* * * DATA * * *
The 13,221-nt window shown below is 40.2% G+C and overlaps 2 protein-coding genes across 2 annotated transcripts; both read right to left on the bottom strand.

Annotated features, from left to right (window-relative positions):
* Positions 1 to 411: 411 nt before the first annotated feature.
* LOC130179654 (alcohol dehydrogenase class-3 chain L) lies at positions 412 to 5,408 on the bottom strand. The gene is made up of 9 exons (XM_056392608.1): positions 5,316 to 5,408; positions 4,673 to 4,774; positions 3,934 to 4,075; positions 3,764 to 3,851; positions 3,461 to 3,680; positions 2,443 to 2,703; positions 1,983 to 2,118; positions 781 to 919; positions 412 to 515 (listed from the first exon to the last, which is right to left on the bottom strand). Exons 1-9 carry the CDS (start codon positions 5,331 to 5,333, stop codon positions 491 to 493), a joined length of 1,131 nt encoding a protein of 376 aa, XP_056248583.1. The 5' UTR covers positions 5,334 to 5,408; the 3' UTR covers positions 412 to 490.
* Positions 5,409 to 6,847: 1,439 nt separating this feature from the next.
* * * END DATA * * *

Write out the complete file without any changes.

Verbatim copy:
The 13,221-nt window shown below is 40.2% G+C and overlaps 2 protein-coding genes across 2 annotated transcripts; both read right to left on the bottom strand.

Annotated features, from left to right (window-relative positions):
* Positions 1 to 411: 411 nt before the first annotated feature.
* LOC130179654 (alcohol dehydrogenase class-3 chain L) lies at positions 412 to 5,408 on the bottom strand. The gene is made up of 9 exons (XM_056392608.1): positions 5,316 to 5,408; positions 4,673 to 4,774; positions 3,934 to 4,075; positions 3,764 to 3,851; positions 3,461 to 3,680; positions 2,443 to 2,703; positions 1,983 to 2,118; positions 781 to 919; positions 412 to 515 (listed from the first exon to the last, which is right to left on the bottom strand). Exons 1-9 carry the CDS (start codon positions 5,331 to 5,333, stop codon positions 491 to 493), a joined length of 1,131 nt encoding a protein of 376 aa, XP_056248583.1. The 5' UTR covers positions 5,334 to 5,408; the 3' UTR covers positions 412 to 490.
* Positions 5,409 to 6,847: 1,439 nt separating this feature from the next.